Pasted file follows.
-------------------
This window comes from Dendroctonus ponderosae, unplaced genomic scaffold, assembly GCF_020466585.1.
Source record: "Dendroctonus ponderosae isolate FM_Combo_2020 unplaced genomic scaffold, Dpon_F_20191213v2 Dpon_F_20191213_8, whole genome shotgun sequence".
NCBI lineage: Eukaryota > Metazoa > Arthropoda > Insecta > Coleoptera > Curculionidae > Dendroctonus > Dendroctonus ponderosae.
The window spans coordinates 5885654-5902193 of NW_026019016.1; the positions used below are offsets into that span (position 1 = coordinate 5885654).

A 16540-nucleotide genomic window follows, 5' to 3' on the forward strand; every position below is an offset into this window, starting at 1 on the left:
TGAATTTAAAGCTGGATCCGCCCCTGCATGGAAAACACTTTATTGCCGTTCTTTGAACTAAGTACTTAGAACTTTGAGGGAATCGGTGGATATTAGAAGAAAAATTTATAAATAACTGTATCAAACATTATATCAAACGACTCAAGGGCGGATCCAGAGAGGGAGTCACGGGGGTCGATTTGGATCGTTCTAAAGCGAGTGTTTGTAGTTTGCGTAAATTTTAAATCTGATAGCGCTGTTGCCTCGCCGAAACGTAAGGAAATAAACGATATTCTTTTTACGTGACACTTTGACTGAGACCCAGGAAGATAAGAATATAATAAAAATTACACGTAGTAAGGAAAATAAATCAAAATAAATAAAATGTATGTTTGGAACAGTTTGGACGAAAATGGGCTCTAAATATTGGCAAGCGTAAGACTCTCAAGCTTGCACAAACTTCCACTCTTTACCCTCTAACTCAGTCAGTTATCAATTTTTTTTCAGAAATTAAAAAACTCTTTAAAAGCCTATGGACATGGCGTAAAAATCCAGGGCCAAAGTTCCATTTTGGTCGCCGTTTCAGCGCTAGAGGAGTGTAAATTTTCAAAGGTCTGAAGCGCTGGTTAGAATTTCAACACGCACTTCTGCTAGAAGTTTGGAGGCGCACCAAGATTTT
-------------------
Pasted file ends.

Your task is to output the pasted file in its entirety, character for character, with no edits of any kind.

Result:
This window comes from Dendroctonus ponderosae, unplaced genomic scaffold, assembly GCF_020466585.1.
Source record: "Dendroctonus ponderosae isolate FM_Combo_2020 unplaced genomic scaffold, Dpon_F_20191213v2 Dpon_F_20191213_8, whole genome shotgun sequence".
NCBI lineage: Eukaryota > Metazoa > Arthropoda > Insecta > Coleoptera > Curculionidae > Dendroctonus > Dendroctonus ponderosae.
The window spans coordinates 5885654-5902193 of NW_026019016.1; the positions used below are offsets into that span (position 1 = coordinate 5885654).

A 16540-nucleotide genomic window follows, 5' to 3' on the forward strand; every position below is an offset into this window, starting at 1 on the left:
TGAATTTAAAGCTGGATCCGCCCCTGCATGGAAAACACTTTATTGCCGTTCTTTGAACTAAGTACTTAGAACTTTGAGGGAATCGGTGGATATTAGAAGAAAAATTTATAAATAACTGTATCAAACATTATATCAAACGACTCAAGGGCGGATCCAGAGAGGGAGTCACGGGGGTCGATTTGGATCGTTCTAAAGCGAGTGTTTGTAGTTTGCGTAAATTTTAAATCTGATAGCGCTGTTGCCTCGCCGAAACGTAAGGAAATAAACGATATTCTTTTTACGTGACACTTTGACTGAGACCCAGGAAGATAAGAATATAATAAAAATTACACGTAGTAAGGAAAATAAATCAAAATAAATAAAATGTATGTTTGGAACAGTTTGGACGAAAATGGGCTCTAAATATTGGCAAGCGTAAGACTCTCAAGCTTGCACAAACTTCCACTCTTTACCCTCTAACTCAGTCAGTTATCAATTTTTTTTCAGAAATTAAAAAACTCTTTAAAAGCCTATGGACATGGCGTAAAAATCCAGGGCCAAAGTTCCATTTTGGTCGCCGTTTCAGCGCTAGAGGAGTGTAAATTTTCAAAGGTCTGAAGCGCTGGTTAGAATTTCAACACGCACTTCTGCTAGAAGTTTGGAGGCGCACCAAGATTTT